Letters to the Editor should be exclusive to The Globe and Mail. Include your name, address and daytime phone number. Try to keep letters to fewer than 150 words. Letters may be edited for length and clarity. To submit a letter by e-mail, click here: firstname.lastname@example.org
Judges and the SNC file
Re Former Judge Defends Involvement In SNC’s Efforts To Avoid Trial (Aug. 16): Few people will be surprised that retired Supreme Court justice John Major, having accepted a retainer to work for SNC-Lavalin, would defend that decision. Mr. Major was hired for the job by fellow ex-Supreme Court justice Frank Iacobucci, who seemingly also tried to involve the high court’s ex-chief justice in the process.
Maybe it’s not a bad thing for ex-justices to work as lawyers, even in adversarial roles. But many must wonder why they are working for a company so wealthy and powerful that it can exert such influence in seeking a deferred prosecution law for the purpose of getting itself off the hook.
Many of us wonder: Where are the ex-justices working for the poor and powerless? Where are the ex-justices struggling to vindicate the wrongfully convicted? Where are the ex-justices writing briefs and opinions for the Canadian Civil Liberties Association and other public interest advocacy groups?
John Nigel Pepper, Toronto
Judges are said to be “elevated” to the bench when they are appointed. The state bestows on them enormous power and respect. They are afforded proper deference and handsomely compensated. All of that is as it should be, because we want them to be men and women of honour. We entrust them with the precious strands of the legal fabric that holds our whole society together.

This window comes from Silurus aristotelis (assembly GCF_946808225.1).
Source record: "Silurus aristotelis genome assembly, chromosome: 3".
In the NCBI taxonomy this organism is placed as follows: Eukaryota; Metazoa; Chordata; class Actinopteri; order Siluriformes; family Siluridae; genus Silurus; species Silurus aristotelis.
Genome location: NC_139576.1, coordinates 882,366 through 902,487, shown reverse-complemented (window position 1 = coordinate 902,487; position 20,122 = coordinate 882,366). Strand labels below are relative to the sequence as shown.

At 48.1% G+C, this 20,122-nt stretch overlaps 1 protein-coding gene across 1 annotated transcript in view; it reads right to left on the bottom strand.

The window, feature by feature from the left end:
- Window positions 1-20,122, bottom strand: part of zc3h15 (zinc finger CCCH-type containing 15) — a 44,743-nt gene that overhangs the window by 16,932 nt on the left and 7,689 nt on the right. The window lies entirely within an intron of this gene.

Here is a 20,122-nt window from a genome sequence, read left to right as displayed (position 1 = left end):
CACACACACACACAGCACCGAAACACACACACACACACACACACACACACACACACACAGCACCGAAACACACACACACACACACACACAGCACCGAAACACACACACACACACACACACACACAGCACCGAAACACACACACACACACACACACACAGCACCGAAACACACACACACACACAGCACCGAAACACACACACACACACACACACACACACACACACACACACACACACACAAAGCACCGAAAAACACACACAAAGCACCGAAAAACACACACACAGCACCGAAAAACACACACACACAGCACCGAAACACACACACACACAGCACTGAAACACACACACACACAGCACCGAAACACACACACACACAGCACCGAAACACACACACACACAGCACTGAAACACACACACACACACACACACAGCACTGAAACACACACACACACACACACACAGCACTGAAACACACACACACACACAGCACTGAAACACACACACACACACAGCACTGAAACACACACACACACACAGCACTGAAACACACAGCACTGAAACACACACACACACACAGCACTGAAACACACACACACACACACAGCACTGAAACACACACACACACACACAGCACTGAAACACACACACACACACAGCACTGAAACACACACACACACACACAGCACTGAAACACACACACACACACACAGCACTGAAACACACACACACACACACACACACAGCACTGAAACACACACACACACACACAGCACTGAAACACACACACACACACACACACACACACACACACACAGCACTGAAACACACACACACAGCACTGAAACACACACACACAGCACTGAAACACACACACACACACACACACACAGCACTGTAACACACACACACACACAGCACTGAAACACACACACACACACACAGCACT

Hand in hand with that privilege is the requirement that they be scrupulously neutral and above the fray. This should be a permanent requirement. It is beyond unseemly for them to take on that public mantle and then doff it at will so that they can offer its former weight to help tip the scales for private clients who can afford them.
Dermot P. Nolan, lawyer, Hamilton
New era in Kashmir …
Re: Dark Beginning For Modi’s New Era In Kashmir (editorial, Aug. 14): To convey the impact of the abrogating of Article 370 of India’s Constitution by the Indian government, your editorial asks: “Imagine if, beginning 50 years ago, Ottawa had responded to the rise of Quebec separatism by stripping the government in Quebec City of most of its powers, running the province by force and then, in a final act, unilaterally rewriting the Constitution to end Quebec’s provincial status. Imagine how well that might have worked out.” Quebec is not Kashmir. Despite similarities in their uniqueness, as far as I know Quebec separatists did not want to become part of France, but Kashmir separatists do want to become part of Pakistan.
There would be more world sympathy had Kashmiris fought for the independence of all Kashmir. Kashmir has been at a stalemate, which abrogating Article 370 can be expected to break.
A nation can give “special status” to any of its regions or people on the basis of sound reasons and the national interest. Kashmir’s geography, climate, fauna and flora make it very special. It is to be hoped that scrapping Article 370 will not turn the Kashmir Valley into a demography-driven bowl of dust.
Rama S. Singh, Hamilton